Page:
If you want to make your own Roman style garum, here you go:
I'm sure oriental fish sauce comes close enough. They are all over the internet from Thailand, Vietnam, Malaysia, Japan and China. As far as I can see, they are all made from various fermented fish in salt, with sundry herb flavourings. Now all I need to know is how and when to use them.
It appears to me (but I am not an English native speaker) that the officially correct translation refers to "a sauce made of salty fish", with the adjective "salty" apparently referred to the fish, while the concept of "Garum salsum gusto" is that what I taste is a sauce made of fish and that such a sauce happens to be salty (but could also be tasteless). Therefore, shouldn't be more correct to translate "Garum salsum gusto" as "I taste the fish salty sauce", with the adjective "salty" refferred to the sauce?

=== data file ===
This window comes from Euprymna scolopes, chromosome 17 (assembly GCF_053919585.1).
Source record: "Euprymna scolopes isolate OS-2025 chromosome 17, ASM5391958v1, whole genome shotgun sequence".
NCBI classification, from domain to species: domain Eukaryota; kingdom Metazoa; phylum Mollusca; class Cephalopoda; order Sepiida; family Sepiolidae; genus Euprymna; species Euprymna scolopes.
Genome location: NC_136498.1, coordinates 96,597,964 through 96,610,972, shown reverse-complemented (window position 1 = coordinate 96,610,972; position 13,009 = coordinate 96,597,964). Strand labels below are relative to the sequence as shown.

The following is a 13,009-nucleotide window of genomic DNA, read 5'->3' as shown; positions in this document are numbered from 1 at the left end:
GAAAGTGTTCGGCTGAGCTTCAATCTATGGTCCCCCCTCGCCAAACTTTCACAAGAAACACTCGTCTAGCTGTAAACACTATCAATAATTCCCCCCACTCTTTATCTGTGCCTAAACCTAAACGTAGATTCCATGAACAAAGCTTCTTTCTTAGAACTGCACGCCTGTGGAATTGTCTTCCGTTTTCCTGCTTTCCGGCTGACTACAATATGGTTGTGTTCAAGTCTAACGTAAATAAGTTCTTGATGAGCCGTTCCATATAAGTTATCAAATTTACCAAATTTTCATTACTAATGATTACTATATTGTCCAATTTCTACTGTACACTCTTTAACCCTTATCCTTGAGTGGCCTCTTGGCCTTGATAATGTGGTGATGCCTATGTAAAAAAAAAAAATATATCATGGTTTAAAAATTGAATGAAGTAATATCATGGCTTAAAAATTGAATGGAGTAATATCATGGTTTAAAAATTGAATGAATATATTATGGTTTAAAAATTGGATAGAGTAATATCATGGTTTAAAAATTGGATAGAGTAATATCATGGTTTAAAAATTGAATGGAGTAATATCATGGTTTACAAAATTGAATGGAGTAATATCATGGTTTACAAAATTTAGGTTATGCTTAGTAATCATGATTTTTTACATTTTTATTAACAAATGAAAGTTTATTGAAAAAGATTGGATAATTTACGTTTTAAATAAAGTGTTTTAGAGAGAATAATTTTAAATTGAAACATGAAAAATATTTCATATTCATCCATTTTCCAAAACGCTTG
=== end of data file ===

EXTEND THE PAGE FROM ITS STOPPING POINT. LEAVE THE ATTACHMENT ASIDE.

"I taste the salty fish sauce." can mean either that the fish sauce is salty or that the sauce is made of salty fish. You can't separate two connected nouns with the meaning of "of" with an adjective. You can use a participle to separate it though. Look at "a spicy tomato ketchup". You can't say "a tomato spicy ketchup" but you can say "a tomato based spicy ketchup".